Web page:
Just in Time for Midterms: Democrats Have Sudden Change of Heart, Show Support for Law Enforcement

American Greatness

With less than four months to go before the November midterm elections, some Democrats across the country are publicly reversing their stances on law enforcement, after many of them had joined the far-left movement calling to “defund the police.”

As reported by Axios, Democrats have carried out this 180-degree reversal primarily for the purpose of responding to Republican attacks over the far-left anti-police movement. Both during and immediately after the race riots of 2020, many activists began calling for defunding all police. Many prominent Democrats on the campaign trail voiced their support for such a policy as they continued pandering to the black nationalist movement Black Lives Matter.

Subsequently, the political backlash against Democrats in 2020 and 2021 have led to introspection from party leaders, as well as heavy infighting between progressives and more moderate members of the party. Democrats running for office in swing states have been caught in the crosshairs of the rhetorical battle over police funding, and it is candidates in these competitive locations who have been reversing themselves the most.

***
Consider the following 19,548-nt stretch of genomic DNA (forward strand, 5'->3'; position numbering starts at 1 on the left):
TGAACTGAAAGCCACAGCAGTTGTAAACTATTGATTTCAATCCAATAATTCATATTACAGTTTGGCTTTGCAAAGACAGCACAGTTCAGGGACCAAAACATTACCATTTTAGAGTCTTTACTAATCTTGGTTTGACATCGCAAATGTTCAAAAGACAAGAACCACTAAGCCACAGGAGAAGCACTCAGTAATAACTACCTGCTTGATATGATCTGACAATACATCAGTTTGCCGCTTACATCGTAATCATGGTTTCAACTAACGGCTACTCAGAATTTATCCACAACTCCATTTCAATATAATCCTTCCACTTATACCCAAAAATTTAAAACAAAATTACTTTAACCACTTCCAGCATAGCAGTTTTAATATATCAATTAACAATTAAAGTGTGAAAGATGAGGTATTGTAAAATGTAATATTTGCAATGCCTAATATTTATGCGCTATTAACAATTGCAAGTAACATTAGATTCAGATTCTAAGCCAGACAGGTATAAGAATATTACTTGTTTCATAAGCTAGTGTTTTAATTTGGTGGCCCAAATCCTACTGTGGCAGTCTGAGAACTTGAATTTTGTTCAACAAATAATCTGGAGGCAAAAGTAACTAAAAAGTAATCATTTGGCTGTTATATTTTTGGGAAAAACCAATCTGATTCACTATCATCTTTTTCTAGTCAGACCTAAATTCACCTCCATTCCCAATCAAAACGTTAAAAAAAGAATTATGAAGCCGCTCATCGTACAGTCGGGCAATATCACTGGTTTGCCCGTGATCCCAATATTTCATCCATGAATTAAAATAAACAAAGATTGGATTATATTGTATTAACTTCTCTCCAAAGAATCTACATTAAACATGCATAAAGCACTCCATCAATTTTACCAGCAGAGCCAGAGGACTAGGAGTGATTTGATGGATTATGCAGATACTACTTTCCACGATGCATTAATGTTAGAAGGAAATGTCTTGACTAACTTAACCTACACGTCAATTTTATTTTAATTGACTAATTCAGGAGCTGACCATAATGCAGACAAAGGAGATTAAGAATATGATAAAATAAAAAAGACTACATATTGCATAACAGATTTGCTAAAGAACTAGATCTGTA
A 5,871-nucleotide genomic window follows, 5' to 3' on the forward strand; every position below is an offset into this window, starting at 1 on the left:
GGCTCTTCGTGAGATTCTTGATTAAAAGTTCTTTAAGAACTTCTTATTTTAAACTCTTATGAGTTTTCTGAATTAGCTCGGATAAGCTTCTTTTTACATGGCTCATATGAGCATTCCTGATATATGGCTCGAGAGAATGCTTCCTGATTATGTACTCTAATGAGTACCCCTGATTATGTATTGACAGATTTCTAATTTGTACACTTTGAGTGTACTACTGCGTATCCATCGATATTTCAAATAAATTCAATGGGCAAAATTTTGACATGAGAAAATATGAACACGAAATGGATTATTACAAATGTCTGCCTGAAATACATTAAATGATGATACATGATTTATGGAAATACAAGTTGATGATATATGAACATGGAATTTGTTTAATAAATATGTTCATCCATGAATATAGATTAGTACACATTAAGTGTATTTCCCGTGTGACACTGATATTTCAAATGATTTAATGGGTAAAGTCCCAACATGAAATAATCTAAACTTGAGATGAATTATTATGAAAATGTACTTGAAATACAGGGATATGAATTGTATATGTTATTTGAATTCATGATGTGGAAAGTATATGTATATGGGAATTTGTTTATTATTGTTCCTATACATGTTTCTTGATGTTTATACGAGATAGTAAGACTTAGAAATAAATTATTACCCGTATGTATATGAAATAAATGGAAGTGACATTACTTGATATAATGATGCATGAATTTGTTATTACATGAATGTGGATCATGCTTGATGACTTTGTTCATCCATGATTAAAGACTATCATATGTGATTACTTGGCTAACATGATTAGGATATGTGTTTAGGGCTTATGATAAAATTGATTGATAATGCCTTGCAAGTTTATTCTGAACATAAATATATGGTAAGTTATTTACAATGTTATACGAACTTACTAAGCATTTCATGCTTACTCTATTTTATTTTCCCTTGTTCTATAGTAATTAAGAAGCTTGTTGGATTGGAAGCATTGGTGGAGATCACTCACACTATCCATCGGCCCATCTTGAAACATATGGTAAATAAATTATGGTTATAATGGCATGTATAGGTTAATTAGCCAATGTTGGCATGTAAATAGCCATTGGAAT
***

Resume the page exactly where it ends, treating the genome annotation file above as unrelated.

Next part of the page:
In Ohio, U.S. Senate nominee Tim Ryan (D-Ohio) ran an ad which claims that “Tim Ryan knows defunding the police is ridiculous,” while also baselessly accusing his Republican opponent, author and venture capitalist J.D. Vance, of being the one who opposes police.

In Georgia, gubernatorial candidate Stacey Abrams (D-Ga.) released an ad featuring a single former deputy who claims, with no evidence, that Governor Brian Kemp’s (R-Ga.) new concealed carry law “makes us less safe,” and that the law itself is “dangerous.” And in Florida, Congresswoman Val Demings (D-Fla.), who is running for the U.S. Senate against Marco Rubio (R-Fla.), highlights her past experience as a police officer to claim that she is not anti-police.

“When he says I want to defund the police — I am the police!” Demings has said on the campaign trail. “Does that make any sense? I mean, come on.”

The tide began turning on the “defund the police” movement earlier this year, when Joe Biden said during his State of the Union address that the answer to rising crime was “not to defund the police,” but to “fund them.” The movement has consistently been losing momentum and has proven to be widely unpopular with the American people.

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